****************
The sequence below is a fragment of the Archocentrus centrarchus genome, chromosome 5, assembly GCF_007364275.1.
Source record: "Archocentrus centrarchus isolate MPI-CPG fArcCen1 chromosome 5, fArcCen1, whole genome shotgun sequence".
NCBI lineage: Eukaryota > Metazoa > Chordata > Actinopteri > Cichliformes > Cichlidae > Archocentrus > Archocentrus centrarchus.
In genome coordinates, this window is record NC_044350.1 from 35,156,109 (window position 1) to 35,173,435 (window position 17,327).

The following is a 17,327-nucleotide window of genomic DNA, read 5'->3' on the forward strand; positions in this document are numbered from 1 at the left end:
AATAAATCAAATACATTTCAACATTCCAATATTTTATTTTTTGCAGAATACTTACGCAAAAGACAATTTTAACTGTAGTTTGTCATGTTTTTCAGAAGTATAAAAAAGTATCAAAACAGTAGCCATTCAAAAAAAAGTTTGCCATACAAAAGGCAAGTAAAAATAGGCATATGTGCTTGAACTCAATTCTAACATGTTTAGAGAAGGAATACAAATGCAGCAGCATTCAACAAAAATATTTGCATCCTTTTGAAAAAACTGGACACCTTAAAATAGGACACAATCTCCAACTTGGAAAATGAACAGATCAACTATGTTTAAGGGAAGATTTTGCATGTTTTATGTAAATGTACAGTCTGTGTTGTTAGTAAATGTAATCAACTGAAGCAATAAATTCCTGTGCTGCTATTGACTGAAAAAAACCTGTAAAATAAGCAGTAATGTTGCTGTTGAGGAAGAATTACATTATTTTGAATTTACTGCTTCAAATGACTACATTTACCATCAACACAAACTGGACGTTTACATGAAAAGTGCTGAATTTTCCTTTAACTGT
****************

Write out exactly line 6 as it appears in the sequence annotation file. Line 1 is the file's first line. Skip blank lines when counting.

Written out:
AATAAATCAAATACATTTCAACATTCCAATATTTTATTTTTTGCAGAATACTTACGCAAAAGACAATTTTAACTGTAGTTTGTCATGTTTTTCAGAAGTATAAAAAAGTATCAAAACAGTAGCCATTCAAAAAAAAGTTTGCCATACAAAAGGCAAGTAAAAATAGGCATATGTGCTTGAACTCAATTCTAACATGTTTAGAGAAGGAATACAAATGCAGCAGCATTCAACAAAAATATTTGCATCCTTTTGAAAAAACTGGACACCTTAAAATAGGACACAATCTCCAACTTGGAAAATGAACAGATCAACTATGTTTAAGGGAAGATTTTGCATGTTTTATGTAAATGTACAGTCTGTGTTGTTAGTAAATGTAATCAACTGAAGCAATAAATTCCTGTGCTGCTATTGACTGAAAAAAACCTGTAAAATAAGCAGTAATGTTGCTGTTGAGGAAGAATTACATTATTTTGAATTTACTGCTTCAAATGACTACATTTACCATCAACACAAACTGGACGTTTACATGAAAAGTGCTGAATTTTCCTTTAACTGT